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ATLANTIC OCEAN (Sept. 24, 2015) Cmdr. Gilbert Clark, executive officer of the Arleigh Burke-class guided-missile destroyer USS The Sullivans (DDG 68), directs Ensign Christian Diaz as he monitors the course indicator during a replenishment-at-sea training exercise. (U.S. Navy photo by Mass Communication Specialist Seaman Daniel Gaither/Released)
ATLANTIC OCEAN (Sept. 24, 2015) Cmdr. Gilbert Clark, executive officer of the Arleigh Burke-class guided-missile destroyer USS The Sullivans (DDG 68), directs Ensign Christian Diaz as he monitors the course indicator during a replenishment-at-sea training exercise. (U.S. Navy photo by Mass Communication Specialist Seaman Daniel Gaither/Released)

Surface Force Implements New Pipeline for “Fleet Up” Commanding Officers

By Capt. Dave Welch
Commanding officer, Surface Warfare Officers School Command

Training is a topic of tremendous, common interest across the surface warfare community. Everyone has an opinion regarding the training they’ve received, the best methods to deliver quality instruction and the steps and resources required for future improvements.

As commanding officer of the Surface Warfare Officers School, I am responsible for a significant portion of that training. I am keenly aware that the school must be a good steward of the resources we have been provided and that one of the best methods to garner additional resources is to deliver exceptional training in the courses we have in place. Simply put, if we do an excellent job training, success will be seen in what we deliver to the fleet.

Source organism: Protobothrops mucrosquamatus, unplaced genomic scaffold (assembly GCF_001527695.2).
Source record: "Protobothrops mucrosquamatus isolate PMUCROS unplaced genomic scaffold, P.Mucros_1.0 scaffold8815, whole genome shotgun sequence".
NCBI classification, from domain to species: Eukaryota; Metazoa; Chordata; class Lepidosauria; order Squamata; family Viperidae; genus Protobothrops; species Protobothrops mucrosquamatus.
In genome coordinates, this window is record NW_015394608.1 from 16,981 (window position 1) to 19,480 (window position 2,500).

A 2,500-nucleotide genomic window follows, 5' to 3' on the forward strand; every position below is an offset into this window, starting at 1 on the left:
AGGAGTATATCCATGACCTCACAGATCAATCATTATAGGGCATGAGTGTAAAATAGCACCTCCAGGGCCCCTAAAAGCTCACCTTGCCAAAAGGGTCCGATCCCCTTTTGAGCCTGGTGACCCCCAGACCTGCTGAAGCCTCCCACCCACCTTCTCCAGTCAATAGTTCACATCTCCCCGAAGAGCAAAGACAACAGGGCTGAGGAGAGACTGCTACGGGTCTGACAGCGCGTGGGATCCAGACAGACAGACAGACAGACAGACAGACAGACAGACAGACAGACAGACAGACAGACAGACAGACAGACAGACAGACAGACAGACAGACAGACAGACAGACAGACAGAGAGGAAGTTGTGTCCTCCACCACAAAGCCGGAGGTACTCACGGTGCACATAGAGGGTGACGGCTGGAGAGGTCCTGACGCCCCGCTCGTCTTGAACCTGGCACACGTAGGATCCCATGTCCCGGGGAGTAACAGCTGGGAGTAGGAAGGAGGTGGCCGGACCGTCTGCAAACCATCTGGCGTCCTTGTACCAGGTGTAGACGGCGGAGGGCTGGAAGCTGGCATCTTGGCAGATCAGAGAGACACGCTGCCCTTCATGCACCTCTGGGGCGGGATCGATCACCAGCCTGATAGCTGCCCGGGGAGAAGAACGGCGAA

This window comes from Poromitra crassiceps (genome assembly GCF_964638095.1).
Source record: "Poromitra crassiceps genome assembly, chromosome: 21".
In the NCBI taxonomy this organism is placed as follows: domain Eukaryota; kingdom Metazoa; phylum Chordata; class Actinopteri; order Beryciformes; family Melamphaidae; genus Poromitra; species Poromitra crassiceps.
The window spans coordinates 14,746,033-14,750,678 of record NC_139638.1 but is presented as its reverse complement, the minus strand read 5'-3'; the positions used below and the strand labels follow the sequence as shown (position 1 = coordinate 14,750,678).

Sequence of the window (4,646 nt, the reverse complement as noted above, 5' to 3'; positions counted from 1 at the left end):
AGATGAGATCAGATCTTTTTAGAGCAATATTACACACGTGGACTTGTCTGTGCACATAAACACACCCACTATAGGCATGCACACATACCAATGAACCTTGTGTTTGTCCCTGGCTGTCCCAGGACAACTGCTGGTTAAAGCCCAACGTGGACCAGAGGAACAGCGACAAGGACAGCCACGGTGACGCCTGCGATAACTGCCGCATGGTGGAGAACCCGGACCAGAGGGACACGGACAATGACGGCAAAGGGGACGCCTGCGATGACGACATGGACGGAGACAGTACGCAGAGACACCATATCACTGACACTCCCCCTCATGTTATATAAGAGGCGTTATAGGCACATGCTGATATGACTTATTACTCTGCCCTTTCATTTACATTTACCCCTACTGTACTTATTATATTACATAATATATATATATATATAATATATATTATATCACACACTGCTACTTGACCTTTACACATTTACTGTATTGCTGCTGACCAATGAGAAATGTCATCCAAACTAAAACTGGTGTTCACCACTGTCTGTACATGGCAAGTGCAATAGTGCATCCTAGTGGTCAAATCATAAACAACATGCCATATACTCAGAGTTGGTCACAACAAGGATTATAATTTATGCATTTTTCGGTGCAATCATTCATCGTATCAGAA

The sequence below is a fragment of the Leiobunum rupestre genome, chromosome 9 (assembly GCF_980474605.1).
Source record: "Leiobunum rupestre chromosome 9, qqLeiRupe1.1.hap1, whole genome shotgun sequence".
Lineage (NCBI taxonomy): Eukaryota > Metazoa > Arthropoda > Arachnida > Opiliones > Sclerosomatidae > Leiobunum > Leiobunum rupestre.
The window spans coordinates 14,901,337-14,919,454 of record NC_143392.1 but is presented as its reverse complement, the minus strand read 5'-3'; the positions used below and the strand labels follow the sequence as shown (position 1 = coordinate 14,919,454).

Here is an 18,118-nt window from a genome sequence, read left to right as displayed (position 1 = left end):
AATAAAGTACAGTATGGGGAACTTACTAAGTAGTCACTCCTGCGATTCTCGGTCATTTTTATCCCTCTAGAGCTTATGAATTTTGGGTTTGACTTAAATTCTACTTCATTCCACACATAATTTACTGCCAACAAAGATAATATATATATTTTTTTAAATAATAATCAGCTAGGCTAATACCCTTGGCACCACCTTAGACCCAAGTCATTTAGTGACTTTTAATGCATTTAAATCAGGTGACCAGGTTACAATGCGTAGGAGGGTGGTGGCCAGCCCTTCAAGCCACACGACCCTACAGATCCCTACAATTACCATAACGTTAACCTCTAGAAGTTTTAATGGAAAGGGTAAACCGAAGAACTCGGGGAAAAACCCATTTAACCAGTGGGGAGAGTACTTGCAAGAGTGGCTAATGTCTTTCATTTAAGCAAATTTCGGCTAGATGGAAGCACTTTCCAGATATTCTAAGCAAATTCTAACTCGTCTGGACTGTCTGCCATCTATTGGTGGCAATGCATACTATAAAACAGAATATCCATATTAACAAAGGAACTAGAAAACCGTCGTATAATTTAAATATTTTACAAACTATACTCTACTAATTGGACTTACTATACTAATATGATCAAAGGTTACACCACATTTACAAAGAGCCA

ATLANTIC OCEAN (Dec. 3, 2013) Cmdr. Jay Clark, commanding officer of the guided-missile destroyer USS Roosevelt (DDG 80), observes an exercise from the bridge wing of the ship. (U.S. Navy photo by Mass Communication Specialist 2nd Class Justin Wolpert/Released)
ATLANTIC OCEAN (Dec. 3, 2013) Cmdr. Jay Clark, commanding officer of the guided-missile destroyer USS Roosevelt (DDG 80), observes an exercise from the bridge wing of the ship. (U.S. Navy photo by Mass Communication Specialist 2nd Class Justin Wolpert/Released)

 

During my tenure here, I have been privileged to oversee the implementation of the continuum of professional training in our officer community. We have similar plans for each of the enlisted rates that we are responsible for training – a subject for another blog entry. Today, surface warfare officers attend Surface Warfare Officers School prior to every milestone tour at sea, from first tour division officer through major command. A significant piece of this effort was the start of the Advanced Division Officer Course for second tour division officers in October 2014, shortly after I arrived in Newport, Rhode Island. Now, the introduction of prospective commanding officer training completes this continuum.

ATLANTIC OCEAN (Sept. 24, 2015) Cmdr. Gilbert Clark, executive officer of the Arleigh Burke-class guided-missile destroyer USS The Sullivans (DDG 68), directs Ensign Christian Diaz as he monitors the course indicator during a replenishment-at-sea training exercise. (U.S. Navy photo by Mass Communication Specialist Seaman Daniel Gaither/Released)
ATLANTIC OCEAN (Sept. 24, 2015) Cmdr. Gilbert Clark, executive officer of the Arleigh Burke-class guided-missile destroyer USS The Sullivans (DDG 68), directs Ensign Christian Diaz as he monitors the course indicator during a replenishment-at-sea training exercise. (U.S. Navy photo by Mass Communication Specialist Seaman Daniel Gaither/Released)